Notes on a hospitalized pregnant woman Pt. 7

It’s August 25th. 14 days in a hospital. Linda checks my blood pressure and it reads 130-something over 85. 

“That’s great,” I boast. “I’m better.”

No, the machine was still thinking: 165 over 106. “Fuck.” My blood pressure is high which makes me anxious which probably makes it higher. 

Dr. Lukenaar came in five minutes later. They’d up my dose of medicine (labetalol and methadope which is probably the worst sounding prescription drug on the market), to three times a day. 

“I’ve just been sitting around I don’t get it.”

Linda the blonde RN with the high-pitched, condescending voice you usually reserve for misbehaving kindergarteners, told me I should “take it easy” and “not go anywhere”. Good thing I’d snuck an Uber to Goodwill yesterday.

At around noon I return from the ultrasound and my parents are waiting there. They drove five hours from Jackson to spend a couple of hours staring at me in the hospital and then drive back. I take my dad on a short walk to the flowers and fountains and he old black and white photos of St. Marks in the hall connected to the ER (the hospital has been around since 1872). We talk about Charley and the dogs, the wildfires in Yellowstone and jazz and high blood pressure. They get lunch and bring back my favorite food: Ethiopian. Then they leave. 

My blood pressure medicine may have gone up but so did my blood pressure. At 3pm my blood pressure is 194 over 105. If you don’t know anything about blood pressure this is dangerously high. I keep thinking about how I was going to drive the Uhaul and pack the old apartment up myself. I probably would have had a stroke. When I get out I should send a thank you card to Dr. Roberts for getting me here in the first place.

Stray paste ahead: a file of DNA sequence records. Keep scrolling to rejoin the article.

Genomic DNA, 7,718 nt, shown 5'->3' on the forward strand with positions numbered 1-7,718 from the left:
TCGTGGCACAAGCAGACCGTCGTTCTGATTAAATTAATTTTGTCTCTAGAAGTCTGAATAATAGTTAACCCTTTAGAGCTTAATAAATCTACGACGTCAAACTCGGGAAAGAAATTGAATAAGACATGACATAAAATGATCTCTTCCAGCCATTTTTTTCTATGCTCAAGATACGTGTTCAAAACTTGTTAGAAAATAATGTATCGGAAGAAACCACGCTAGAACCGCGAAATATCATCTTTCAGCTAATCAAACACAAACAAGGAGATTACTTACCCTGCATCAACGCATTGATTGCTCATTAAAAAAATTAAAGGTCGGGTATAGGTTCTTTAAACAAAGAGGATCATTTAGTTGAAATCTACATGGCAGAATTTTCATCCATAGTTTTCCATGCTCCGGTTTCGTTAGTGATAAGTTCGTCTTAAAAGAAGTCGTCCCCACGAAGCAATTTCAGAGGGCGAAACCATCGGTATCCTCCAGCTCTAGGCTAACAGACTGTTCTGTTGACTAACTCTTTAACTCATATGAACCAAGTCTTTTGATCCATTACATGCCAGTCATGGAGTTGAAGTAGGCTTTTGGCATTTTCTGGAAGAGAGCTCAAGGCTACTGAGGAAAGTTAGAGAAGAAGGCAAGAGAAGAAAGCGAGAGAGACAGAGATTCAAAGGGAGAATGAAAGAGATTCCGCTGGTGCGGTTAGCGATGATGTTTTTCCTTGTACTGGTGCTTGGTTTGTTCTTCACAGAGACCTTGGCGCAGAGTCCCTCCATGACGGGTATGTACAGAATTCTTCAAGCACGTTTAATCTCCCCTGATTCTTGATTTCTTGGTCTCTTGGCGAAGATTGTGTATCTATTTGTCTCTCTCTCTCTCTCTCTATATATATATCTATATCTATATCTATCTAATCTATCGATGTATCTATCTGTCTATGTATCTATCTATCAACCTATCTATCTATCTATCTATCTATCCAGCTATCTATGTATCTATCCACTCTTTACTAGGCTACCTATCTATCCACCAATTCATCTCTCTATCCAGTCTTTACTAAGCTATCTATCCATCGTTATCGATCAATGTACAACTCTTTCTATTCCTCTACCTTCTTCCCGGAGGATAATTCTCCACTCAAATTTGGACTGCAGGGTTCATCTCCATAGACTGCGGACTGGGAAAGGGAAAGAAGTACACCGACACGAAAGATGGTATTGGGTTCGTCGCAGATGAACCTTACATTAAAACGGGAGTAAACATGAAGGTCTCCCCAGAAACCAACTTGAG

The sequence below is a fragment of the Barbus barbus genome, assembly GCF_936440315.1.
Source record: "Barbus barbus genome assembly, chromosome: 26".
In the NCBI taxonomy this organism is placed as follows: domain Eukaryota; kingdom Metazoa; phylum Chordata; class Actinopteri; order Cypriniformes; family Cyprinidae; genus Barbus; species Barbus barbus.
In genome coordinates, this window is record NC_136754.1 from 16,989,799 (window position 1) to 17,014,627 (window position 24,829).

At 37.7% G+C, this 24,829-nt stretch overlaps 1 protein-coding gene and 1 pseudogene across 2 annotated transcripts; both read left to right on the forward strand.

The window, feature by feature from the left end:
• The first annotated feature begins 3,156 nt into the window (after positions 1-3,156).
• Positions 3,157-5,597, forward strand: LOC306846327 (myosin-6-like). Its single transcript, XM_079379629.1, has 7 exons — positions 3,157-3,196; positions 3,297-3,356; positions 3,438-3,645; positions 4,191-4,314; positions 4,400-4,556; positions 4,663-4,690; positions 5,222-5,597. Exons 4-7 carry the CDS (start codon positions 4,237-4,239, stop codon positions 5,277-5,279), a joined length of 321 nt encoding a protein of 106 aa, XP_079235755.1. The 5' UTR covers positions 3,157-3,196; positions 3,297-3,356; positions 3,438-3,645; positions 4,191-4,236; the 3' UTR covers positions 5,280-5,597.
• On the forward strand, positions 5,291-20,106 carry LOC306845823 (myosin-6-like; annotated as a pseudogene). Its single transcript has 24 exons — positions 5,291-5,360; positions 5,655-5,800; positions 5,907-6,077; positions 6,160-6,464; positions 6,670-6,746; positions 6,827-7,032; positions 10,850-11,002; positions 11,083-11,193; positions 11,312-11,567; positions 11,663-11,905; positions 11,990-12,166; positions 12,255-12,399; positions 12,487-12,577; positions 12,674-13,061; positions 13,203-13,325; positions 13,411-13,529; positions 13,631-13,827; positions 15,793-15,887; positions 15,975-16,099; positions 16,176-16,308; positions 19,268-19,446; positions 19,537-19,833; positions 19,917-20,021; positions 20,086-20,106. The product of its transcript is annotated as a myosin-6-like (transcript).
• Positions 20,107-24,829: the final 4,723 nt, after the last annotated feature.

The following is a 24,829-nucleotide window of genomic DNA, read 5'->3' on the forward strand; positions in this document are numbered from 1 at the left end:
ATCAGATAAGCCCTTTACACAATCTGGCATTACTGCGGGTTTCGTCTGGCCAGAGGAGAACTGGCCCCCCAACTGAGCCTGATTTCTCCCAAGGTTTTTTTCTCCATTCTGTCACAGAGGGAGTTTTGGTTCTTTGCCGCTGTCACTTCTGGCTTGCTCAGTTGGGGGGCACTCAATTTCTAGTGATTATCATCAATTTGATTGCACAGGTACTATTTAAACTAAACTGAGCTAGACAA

And then my parents leave and I sit with the giant pink teddy bear and feel angry.

I’m angry because fifty years ago I could have died. I’m angry because if nobody had noticed my blood pressure and I’d moved to New Mexico myself I could have died. I’m angry because I was an athlete in high school and I was a runner and yogi and I’d been to two meditation retreats and things like this aren’t supposed to happen to people like that. I’m angry because I’m in hospital and my eyes are red and I’m trying to catch my breath when I should be out looking at strollers and car seats. 

But then Linda, (who had a child with Down syndrome who had been in the NIKU, who I had judged by her voice but who seemed to care immensely about my wellbeing and made me feel like a jerk for being so judgmental), gives me more blood pressure medicine and my blood pressure is down to 156 over 94 and I feel relief, almost happiness. I go out and smell the flowers and stick my feet in the hospital fountain. Dr. Lukenaar knows what she’s doing. Maybe baby can cook a little longer. 

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